Seeking Cancer-Related Information From Media and Family/Friends Increases Fruit and Vegetable Consumption Among Cancer Patients

Nehama Lewis, Lourdes S. Martinez, Derek R. Freres, J. Sanford Schwartz, Katrina Armstrong, Stacy W. Gray, Taressa Fraze, Rebekah H. Nagler, Angel Bourgoin, Robert C. Hornik

Research output: Contribution to journalArticlepeer-review


Previous research suggests positive effects of health information seeking on prevention behaviors such as diet, exercise, and fruit and vegetable consumption among the general population. The current study builds upon this research by examining the effect of cancer patients' active information seeking from media and (nonmedical) interpersonal sources on fruit and vegetable consumption. The results of this longitudinal study are based on data collected from a randomly drawn sample from the Pennsylvania Cancer Registry, comprising breast, prostate, and colorectal cancer patients who completed mail surveys in the fall of 2006 and 2007. There was a 65% response rate for baseline subjects (resulting n = 2013); of those, 1,293 were interviewed one year later and 845 were available for final analyses. We used multiple imputation to replace missing data and propensity scoring to adjust for effects of possible confounders. There is a positive effect of information seeking at baseline on fruit and vegetable servings at follow-up; seekers consumed 0.43 (95% CI: 0.28 to 0.58) daily servings more than nonseekers adjusting for baseline consumption and other confounders. Active information seeking from media and interpersonal sources may lead to improved nutrition among the cancer patient population.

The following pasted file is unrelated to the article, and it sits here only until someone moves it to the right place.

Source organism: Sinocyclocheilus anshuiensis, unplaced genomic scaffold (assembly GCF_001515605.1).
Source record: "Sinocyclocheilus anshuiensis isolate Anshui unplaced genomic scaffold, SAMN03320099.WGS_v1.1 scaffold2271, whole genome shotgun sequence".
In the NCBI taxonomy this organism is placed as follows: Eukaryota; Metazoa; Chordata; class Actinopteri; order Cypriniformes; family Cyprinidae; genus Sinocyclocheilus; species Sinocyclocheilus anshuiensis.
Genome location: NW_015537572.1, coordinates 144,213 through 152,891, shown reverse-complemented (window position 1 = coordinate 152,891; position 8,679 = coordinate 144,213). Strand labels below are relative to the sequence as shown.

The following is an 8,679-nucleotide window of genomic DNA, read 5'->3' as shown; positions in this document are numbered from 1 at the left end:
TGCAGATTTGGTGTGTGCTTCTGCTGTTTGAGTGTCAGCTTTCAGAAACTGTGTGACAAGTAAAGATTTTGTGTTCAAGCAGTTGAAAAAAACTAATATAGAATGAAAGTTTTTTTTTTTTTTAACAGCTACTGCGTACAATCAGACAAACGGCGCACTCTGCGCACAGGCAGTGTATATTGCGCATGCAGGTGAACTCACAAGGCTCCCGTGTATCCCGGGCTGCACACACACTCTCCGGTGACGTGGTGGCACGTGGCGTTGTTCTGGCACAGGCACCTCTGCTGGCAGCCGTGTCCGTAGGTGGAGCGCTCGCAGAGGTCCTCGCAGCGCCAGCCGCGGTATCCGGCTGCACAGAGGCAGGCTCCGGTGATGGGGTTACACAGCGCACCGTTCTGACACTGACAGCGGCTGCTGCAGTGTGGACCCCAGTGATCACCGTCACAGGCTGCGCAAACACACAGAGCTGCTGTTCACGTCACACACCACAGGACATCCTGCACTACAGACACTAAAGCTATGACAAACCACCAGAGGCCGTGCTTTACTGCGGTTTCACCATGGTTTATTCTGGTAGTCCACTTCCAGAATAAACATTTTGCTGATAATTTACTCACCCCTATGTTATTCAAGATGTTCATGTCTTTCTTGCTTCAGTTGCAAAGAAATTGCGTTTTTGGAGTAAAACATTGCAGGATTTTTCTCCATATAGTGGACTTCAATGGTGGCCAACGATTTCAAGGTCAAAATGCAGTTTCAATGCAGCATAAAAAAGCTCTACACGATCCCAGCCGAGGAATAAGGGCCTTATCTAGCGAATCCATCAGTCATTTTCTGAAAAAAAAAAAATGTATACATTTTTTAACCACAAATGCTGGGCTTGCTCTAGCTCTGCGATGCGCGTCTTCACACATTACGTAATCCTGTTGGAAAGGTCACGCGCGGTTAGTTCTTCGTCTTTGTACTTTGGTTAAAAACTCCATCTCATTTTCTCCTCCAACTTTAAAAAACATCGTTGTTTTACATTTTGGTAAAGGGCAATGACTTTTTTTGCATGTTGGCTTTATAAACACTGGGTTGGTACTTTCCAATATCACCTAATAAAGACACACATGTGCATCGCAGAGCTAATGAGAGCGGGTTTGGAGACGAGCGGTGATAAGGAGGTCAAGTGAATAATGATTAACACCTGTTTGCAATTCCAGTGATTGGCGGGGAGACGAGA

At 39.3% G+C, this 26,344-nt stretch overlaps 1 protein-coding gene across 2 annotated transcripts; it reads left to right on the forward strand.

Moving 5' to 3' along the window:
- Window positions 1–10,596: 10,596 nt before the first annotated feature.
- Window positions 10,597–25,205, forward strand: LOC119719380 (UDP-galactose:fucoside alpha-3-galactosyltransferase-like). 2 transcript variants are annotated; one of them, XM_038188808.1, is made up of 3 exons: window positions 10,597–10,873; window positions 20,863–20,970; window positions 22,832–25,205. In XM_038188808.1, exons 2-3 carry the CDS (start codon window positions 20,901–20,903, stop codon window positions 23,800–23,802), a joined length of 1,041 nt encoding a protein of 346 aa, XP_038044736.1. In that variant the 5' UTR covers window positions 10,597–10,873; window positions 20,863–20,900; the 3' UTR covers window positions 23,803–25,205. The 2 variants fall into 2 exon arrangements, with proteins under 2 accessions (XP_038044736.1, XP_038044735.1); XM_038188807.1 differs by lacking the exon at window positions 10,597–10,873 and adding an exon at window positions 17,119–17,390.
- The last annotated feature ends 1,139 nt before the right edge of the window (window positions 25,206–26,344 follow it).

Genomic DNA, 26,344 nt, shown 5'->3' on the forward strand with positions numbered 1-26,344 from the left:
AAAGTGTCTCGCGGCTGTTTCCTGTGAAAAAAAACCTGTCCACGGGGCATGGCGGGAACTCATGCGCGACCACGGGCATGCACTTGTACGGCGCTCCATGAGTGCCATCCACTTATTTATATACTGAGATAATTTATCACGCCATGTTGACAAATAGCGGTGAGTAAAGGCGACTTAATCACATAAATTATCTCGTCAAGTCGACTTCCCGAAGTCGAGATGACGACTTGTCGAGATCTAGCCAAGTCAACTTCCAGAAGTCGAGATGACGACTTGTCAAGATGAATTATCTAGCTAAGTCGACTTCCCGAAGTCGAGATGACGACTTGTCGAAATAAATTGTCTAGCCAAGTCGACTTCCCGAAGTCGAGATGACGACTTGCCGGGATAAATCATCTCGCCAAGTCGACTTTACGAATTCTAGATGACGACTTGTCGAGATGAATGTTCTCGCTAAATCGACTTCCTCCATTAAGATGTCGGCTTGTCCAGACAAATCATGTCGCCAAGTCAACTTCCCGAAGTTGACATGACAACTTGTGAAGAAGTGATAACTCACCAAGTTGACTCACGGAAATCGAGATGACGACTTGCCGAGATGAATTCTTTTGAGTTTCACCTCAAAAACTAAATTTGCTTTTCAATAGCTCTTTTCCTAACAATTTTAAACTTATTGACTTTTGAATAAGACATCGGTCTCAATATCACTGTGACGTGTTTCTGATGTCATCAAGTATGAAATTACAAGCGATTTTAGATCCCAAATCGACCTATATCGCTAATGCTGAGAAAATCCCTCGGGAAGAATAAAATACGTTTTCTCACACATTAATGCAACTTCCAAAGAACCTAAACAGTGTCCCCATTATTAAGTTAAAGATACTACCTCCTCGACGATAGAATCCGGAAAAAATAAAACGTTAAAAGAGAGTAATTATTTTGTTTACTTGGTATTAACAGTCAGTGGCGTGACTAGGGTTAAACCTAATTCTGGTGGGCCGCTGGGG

Original languageEnglish
Pages (from-to)380-388
Number of pages9
JournalHealth Communication
Issue number4
StatePublished - May 2012
Externally publishedYes

Bibliographical note

Funding Information:
The authors are grateful to Angela DeMichele, Sally Dunlop, Shawnika Hull, Bridget Kelly, Chul-joo Lee, Susan Mello, Michaela Moldovan-Johnson, Susana Ramirez, Aaron Smith-McLallen, Sarah Parvanta, Andy Tan, and Norman Wong for their insightful comments on earlier drafts of the article and/or for contributions to instrument development, data collection, and coding; and to Robin Otto, Craig Edelman, and personnel at the Pennsylvania Cancer Registry for collaboration on sample development. The Pennsylvania Department of Health specifically disclaims responsibility for any analyses, interpretations, or conclusions. The authors wish to acknowledge the funding support of the National Cancer Institute’s Center of Excellence in Cancer Communication (CECCR) located at the Annenberg School for Communication, University of Pennsylvania (grant P50-CA095856-05).

ASJC Scopus subject areas

  • Health(social science)
  • Communication


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